“Screw forty-two, I look fifty-two,” I whisper to myself with a wistful smile. My hazel eyes, which at one time would evoke questions from strangers, “Are they real?” are empty, sullen, and emit darkness. People used to ask me if I had work done on my teeth. I always replied, “I’m blessed.” Now the blessings are dingy and yellow, and when I scratch my beard, flakes of dandruff eject like an eight-track. If a person in this club knew me from when the church was open, they’d walk past without saying a word. That wouldn’t be the worst thing that could happen tonight.

I find a stool at the bar, closer to my target—the stash house. A guy one seat over motions to the bartender with two fingers and a jerk of his head upward just like in the movies. Within a few minutes, the bartender, brings out two shimmering drinks. The woman selling neon roses is drawing closer. I didn’t notice her make a sale, but she’s persistent.

The guy who ordered the drinks wears a red doo rag under a spearmint green derby and has a crooked smile that exposes teeth on only one side of his mouth. From time to time, he whispers into the ear of the woman perched between his legs then leans back to peep her expression. She appears to admire every word he’s speaking.

The woman with the roses comes up to him. I can hear her pitch. “Excuse me, kind sir. Rose for the lady?”

He flicks her away with the back of his tattooed hand. And then the woman positioned between his legs removes her mask to sip the drink when he suddenly shouts, “What the fuck!” He pushes her away in disgust as if he has seen her unmasked face for the first time.

“What?” she asks. The bartender drops another thick, rubber-banded stack of bills in the burgundy bank bag. He’s getting sloppy.

The patrons banter back and forth, and my mind is on one thing. Like a heavy-handed timpani player, my heart pounds in my chest as I bounce my fist against my knee. The fact that I’m here, in this situation and facing such a dilemma is abhorrent. Can’t dwell on that now. I’m down to my last—and I’ll do what I have to do.

Slowly I stand.

The bartender walks behind the shelf of drinks and into a storage room behind him. I played basketball in high school. Even at my height I could easily jump across the bar, grab the bag, and run out. There’s no way they’d fire a gun in a club this crowded. No flipping way.

I grasp the edge of the bar and steady myself. Then, the voice poses the question.

“Just because you don’t understand, this is what we’re going to do?”

I look back toward the door. The one bouncer is on the other side of the room and although crowded there’s, there is a path to get out of here.

I bend my knees.

ABOUT THE BOOK

“(Until…) stands head and shoulders above the rest.” Eric Jerome Dickey, NY Times Bestselling Author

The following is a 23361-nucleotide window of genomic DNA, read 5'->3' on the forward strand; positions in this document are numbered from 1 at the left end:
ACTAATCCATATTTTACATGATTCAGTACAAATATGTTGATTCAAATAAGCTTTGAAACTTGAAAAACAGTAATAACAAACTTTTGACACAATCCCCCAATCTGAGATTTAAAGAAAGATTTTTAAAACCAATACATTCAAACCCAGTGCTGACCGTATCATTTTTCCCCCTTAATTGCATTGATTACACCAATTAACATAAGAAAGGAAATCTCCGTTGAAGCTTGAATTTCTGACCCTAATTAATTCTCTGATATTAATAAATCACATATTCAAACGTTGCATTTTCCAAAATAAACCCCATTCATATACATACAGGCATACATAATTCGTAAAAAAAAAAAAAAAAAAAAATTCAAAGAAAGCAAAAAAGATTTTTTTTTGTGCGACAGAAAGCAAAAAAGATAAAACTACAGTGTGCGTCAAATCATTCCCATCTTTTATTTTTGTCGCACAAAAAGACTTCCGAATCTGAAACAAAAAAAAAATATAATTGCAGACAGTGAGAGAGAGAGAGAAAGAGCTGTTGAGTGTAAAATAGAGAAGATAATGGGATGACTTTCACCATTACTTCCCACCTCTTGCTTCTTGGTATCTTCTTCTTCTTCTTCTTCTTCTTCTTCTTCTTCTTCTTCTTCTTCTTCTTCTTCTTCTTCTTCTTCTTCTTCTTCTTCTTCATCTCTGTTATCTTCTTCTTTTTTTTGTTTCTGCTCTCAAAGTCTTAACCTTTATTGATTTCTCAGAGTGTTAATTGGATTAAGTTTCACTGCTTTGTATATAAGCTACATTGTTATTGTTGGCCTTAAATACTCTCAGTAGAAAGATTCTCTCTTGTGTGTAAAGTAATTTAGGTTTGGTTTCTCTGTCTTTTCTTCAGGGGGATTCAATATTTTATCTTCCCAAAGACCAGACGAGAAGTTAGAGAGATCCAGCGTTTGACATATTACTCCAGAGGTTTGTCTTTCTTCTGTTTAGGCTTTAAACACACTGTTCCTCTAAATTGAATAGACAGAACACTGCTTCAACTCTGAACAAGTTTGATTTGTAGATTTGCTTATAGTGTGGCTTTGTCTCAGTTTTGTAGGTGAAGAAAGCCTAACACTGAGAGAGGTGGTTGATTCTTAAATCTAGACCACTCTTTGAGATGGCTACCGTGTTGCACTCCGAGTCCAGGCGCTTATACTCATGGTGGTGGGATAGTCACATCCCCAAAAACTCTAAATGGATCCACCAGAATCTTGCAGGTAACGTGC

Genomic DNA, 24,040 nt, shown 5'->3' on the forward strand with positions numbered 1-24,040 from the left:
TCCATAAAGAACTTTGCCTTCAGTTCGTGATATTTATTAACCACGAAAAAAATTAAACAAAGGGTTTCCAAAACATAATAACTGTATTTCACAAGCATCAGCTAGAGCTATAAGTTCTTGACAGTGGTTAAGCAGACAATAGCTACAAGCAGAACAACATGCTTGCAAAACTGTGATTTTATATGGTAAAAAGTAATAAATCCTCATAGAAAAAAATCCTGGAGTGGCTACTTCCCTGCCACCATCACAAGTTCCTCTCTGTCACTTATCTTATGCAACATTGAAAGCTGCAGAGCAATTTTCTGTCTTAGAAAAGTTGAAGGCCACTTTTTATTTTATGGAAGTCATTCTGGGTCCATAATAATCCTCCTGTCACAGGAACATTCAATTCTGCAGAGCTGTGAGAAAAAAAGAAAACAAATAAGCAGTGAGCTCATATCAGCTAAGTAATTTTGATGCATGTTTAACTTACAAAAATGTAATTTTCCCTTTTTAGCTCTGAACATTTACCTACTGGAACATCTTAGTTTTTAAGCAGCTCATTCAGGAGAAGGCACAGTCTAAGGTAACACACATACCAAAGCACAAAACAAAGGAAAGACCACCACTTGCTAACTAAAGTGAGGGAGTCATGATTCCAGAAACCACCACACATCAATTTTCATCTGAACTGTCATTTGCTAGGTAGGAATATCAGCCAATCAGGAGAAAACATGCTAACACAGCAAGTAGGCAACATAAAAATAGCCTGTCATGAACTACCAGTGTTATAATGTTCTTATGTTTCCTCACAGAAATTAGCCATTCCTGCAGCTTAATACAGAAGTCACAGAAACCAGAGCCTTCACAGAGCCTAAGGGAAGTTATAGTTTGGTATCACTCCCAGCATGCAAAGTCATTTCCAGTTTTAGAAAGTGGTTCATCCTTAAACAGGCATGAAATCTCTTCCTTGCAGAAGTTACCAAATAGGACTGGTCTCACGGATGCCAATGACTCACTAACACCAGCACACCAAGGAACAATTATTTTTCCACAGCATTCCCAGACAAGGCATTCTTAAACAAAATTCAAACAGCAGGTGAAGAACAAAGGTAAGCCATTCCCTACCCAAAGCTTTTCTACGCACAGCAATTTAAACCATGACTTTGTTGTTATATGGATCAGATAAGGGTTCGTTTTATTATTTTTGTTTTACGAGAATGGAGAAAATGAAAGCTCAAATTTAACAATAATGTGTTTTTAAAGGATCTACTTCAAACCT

Pastor Lorenzo Richardson’s endeavors to fulfill the calling on his life—which is to change the world, one soul at a time, by starting in southwest Atlanta.

So when he loses people in his circle unexpectedly, the ministry he dedicated his life to fails, and his wife is embroiled in an adulterous public affair with a notable public figure. Pastor Richardson is at the end of his rope and decides to change the world he lives in forever.

Divorcing Atlanta is a moving yet timely account that will resonate with readers who believe in the unyielding power of redemption, choose love and hope over hurt and fear, and fight for what truly matters in their lives.

AVAILABLE ON

AMAZON

ABOUT TIMMOTHY B. MCCANN

Timmothy B. McCann was born to tell stories. What began as penning love letters for a fee, grew into his national bestselling debut entitled, Until. Since then, he has amassed an insatiable and dedicated worldwide readership.

The former collegiate football player, educator, and owner of a financial planning firm is now a commercial real estate broker. In 2018, he founded First Day Christian Center. A ministry dedicated to helping those in need in Atlanta.

In his downtime, Timmothy is a self-proclaimed political junkie, golfer, movie buff and community activist who also loves spending time with the two most adorable grandchildren in the world.

AUTHOR LINKS

WEBSITE/ NEWSLETTER/ FACEBOOK

Book Features, Giveaways

Sneak Peek of Tell Me You Love Me by Kathleen Stone

I don’t remember my father. He died shortly after my birth in 1960 and my mother took that as license to pretend he never existed. Sometimes I fantasized that I was the product of magic, or that I would grow up to be a fairy princess, or perhaps a world-renowned dragon trainer. And on my fifth birthday she turned my world upside down by marrying a somewhat older man she’d known for two weeks. His name was Clark Fairbanks, and with him came his five-year-old son, August.

It was a simple ceremony at the courthouse, and my mother looked beautiful in her light blue dress with matching jacket and pumps. Her short blonde hair was topped with a pillbox hat adorned with a small, pearl accented veil and she wore just the right shade of pink lipstick. Clark was dressed in a fancy black suit, his son August dressed the same, but I paid little attention to them as I only had eyes for my mother. I had never seen her look so happy before. She had a glow radiating from her face that I knew I didn’t put there. Even at five years old I knew this man must have been something special, but I was far too young to understand. All I knew was my intimate family of two had increased to four — including two males no less — and I felt like I was adrift at sea never to find shore again.